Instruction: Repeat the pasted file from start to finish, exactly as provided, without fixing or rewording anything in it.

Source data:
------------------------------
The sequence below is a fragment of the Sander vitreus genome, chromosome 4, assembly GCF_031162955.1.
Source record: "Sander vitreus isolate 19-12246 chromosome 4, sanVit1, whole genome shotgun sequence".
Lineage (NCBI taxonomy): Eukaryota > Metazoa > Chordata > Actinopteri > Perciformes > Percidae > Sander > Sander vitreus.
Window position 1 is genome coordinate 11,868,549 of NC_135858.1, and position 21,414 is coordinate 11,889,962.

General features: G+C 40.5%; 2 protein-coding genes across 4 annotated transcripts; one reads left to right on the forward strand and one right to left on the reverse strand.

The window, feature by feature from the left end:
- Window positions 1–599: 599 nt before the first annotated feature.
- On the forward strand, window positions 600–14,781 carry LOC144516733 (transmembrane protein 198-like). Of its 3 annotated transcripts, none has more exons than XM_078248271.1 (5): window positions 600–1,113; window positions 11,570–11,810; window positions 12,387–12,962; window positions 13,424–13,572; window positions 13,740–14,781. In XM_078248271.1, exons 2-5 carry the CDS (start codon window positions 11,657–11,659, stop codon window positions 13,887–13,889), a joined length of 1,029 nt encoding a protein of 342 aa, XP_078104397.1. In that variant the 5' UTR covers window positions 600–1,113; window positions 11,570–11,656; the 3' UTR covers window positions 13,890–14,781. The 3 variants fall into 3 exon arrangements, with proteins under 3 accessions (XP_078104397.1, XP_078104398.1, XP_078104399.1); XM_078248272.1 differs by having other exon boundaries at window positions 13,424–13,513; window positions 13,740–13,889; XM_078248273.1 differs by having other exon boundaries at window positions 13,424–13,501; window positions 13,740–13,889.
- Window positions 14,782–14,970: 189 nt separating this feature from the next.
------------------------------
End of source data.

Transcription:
The sequence below is a fragment of the Sander vitreus genome, chromosome 4, assembly GCF_031162955.1.
Source record: "Sander vitreus isolate 19-12246 chromosome 4, sanVit1, whole genome shotgun sequence".
Lineage (NCBI taxonomy): Eukaryota > Metazoa > Chordata > Actinopteri > Perciformes > Percidae > Sander > Sander vitreus.
Window position 1 is genome coordinate 11,868,549 of NC_135858.1, and position 21,414 is coordinate 11,889,962.

General features: G+C 40.5%; 2 protein-coding genes across 4 annotated transcripts; one reads left to right on the forward strand and one right to left on the reverse strand.

The window, feature by feature from the left end:
- Window positions 1–599: 599 nt before the first annotated feature.
- On the forward strand, window positions 600–14,781 carry LOC144516733 (transmembrane protein 198-like). Of its 3 annotated transcripts, none has more exons than XM_078248271.1 (5): window positions 600–1,113; window positions 11,570–11,810; window positions 12,387–12,962; window positions 13,424–13,572; window positions 13,740–14,781. In XM_078248271.1, exons 2-5 carry the CDS (start codon window positions 11,657–11,659, stop codon window positions 13,887–13,889), a joined length of 1,029 nt encoding a protein of 342 aa, XP_078104397.1. In that variant the 5' UTR covers window positions 600–1,113; window positions 11,570–11,656; the 3' UTR covers window positions 13,890–14,781. The 3 variants fall into 3 exon arrangements, with proteins under 3 accessions (XP_078104397.1, XP_078104398.1, XP_078104399.1); XM_078248272.1 differs by having other exon boundaries at window positions 13,424–13,513; window positions 13,740–13,889; XM_078248273.1 differs by having other exon boundaries at window positions 13,424–13,501; window positions 13,740–13,889.
- Window positions 14,782–14,970: 189 nt separating this feature from the next.